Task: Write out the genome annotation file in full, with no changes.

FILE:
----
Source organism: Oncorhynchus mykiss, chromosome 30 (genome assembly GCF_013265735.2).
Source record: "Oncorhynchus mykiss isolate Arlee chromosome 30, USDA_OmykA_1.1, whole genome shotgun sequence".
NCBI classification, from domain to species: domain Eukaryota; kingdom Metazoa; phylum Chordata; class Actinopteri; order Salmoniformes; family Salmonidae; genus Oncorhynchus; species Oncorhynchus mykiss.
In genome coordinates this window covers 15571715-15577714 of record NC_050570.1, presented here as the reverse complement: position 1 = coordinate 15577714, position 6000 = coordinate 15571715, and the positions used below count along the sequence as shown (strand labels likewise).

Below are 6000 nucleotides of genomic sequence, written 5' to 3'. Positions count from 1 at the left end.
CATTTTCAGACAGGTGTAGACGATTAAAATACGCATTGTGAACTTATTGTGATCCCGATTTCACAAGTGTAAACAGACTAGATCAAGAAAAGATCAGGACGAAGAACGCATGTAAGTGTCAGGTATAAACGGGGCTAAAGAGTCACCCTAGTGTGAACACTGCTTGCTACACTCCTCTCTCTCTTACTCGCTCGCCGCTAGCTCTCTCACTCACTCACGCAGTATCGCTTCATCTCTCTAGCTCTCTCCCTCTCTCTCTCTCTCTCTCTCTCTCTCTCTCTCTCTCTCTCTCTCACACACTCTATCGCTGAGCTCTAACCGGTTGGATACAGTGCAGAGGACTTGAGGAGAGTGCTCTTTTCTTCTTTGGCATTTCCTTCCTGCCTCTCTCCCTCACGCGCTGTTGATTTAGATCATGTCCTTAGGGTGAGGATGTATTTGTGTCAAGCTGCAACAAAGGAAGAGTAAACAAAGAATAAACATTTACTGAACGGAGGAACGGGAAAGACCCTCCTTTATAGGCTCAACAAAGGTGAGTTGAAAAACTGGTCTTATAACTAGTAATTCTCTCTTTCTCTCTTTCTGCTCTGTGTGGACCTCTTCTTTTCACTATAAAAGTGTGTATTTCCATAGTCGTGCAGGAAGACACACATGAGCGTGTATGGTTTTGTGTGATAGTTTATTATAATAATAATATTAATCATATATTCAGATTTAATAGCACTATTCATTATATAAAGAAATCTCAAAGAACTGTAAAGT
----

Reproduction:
Source organism: Oncorhynchus mykiss, chromosome 30 (genome assembly GCF_013265735.2).
Source record: "Oncorhynchus mykiss isolate Arlee chromosome 30, USDA_OmykA_1.1, whole genome shotgun sequence".
NCBI classification, from domain to species: domain Eukaryota; kingdom Metazoa; phylum Chordata; class Actinopteri; order Salmoniformes; family Salmonidae; genus Oncorhynchus; species Oncorhynchus mykiss.
In genome coordinates this window covers 15571715-15577714 of record NC_050570.1, presented here as the reverse complement: position 1 = coordinate 15577714, position 6000 = coordinate 15571715, and the positions used below count along the sequence as shown (strand labels likewise).

Below are 6000 nucleotides of genomic sequence, written 5' to 3'. Positions count from 1 at the left end.
CATTTTCAGACAGGTGTAGACGATTAAAATACGCATTGTGAACTTATTGTGATCCCGATTTCACAAGTGTAAACAGACTAGATCAAGAAAAGATCAGGACGAAGAACGCATGTAAGTGTCAGGTATAAACGGGGCTAAAGAGTCACCCTAGTGTGAACACTGCTTGCTACACTCCTCTCTCTCTTACTCGCTCGCCGCTAGCTCTCTCACTCACTCACGCAGTATCGCTTCATCTCTCTAGCTCTCTCCCTCTCTCTCTCTCTCTCTCTCTCTCTCTCTCTCTCTCTCTCTCTCACACACTCTATCGCTGAGCTCTAACCGGTTGGATACAGTGCAGAGGACTTGAGGAGAGTGCTCTTTTCTTCTTTGGCATTTCCTTCCTGCCTCTCTCCCTCACGCGCTGTTGATTTAGATCATGTCCTTAGGGTGAGGATGTATTTGTGTCAAGCTGCAACAAAGGAAGAGTAAACAAAGAATAAACATTTACTGAACGGAGGAACGGGAAAGACCCTCCTTTATAGGCTCAACAAAGGTGAGTTGAAAAACTGGTCTTATAACTAGTAATTCTCTCTTTCTCTCTTTCTGCTCTGTGTGGACCTCTTCTTTTCACTATAAAAGTGTGTATTTCCATAGTCGTGCAGGAAGACACACATGAGCGTGTATGGTTTTGTGTGATAGTTTATTATAATAATAATATTAATCATATATTCAGATTTAATAGCACTATTCATTATATAAAGAAATCTCAAAGAACTGTAAAGT